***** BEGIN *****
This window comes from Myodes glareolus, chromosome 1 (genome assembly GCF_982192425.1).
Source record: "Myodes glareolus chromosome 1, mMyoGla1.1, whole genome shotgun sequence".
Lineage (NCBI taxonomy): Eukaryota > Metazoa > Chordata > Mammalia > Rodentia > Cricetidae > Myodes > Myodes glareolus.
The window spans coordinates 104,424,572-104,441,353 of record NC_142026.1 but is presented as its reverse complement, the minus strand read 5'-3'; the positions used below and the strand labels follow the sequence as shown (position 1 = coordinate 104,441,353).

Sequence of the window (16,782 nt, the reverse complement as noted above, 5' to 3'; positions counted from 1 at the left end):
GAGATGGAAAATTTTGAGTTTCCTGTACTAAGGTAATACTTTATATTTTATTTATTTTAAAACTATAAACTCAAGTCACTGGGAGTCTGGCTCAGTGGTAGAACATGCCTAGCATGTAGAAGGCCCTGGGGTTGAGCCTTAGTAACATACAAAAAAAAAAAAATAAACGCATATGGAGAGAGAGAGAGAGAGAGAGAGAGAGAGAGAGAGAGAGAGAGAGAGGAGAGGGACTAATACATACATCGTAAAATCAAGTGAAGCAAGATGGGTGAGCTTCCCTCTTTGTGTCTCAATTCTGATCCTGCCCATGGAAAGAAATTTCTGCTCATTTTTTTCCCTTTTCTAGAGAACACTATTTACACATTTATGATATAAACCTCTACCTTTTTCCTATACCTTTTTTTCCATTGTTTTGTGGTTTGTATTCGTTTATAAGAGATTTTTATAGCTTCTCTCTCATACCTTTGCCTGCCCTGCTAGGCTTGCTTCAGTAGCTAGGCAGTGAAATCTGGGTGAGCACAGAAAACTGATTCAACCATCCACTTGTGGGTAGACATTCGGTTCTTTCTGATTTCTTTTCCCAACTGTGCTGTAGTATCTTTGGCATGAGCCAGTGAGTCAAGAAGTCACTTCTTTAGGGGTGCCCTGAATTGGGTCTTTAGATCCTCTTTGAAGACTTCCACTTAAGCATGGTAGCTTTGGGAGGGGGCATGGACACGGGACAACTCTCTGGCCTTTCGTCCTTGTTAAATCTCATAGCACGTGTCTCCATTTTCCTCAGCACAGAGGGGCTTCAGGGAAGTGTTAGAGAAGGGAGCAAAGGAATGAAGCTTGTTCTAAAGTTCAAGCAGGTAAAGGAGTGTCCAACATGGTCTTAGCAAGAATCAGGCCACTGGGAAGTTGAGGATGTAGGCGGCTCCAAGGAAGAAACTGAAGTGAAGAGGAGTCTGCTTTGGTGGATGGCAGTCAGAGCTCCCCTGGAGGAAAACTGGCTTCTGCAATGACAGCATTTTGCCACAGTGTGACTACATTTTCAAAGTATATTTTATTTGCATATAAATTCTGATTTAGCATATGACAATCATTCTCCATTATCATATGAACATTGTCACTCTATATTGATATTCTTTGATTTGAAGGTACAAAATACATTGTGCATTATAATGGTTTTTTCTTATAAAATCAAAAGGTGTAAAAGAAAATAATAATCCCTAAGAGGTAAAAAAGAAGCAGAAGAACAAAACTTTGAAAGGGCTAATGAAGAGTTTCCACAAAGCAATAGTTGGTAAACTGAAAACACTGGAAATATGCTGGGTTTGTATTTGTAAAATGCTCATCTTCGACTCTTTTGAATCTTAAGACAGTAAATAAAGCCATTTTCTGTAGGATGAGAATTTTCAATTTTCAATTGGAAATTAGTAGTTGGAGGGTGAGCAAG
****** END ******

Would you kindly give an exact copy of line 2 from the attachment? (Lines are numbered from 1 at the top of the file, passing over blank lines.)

Source record: "Myodes glareolus chromosome 1, mMyoGla1.1, whole genome shotgun sequence".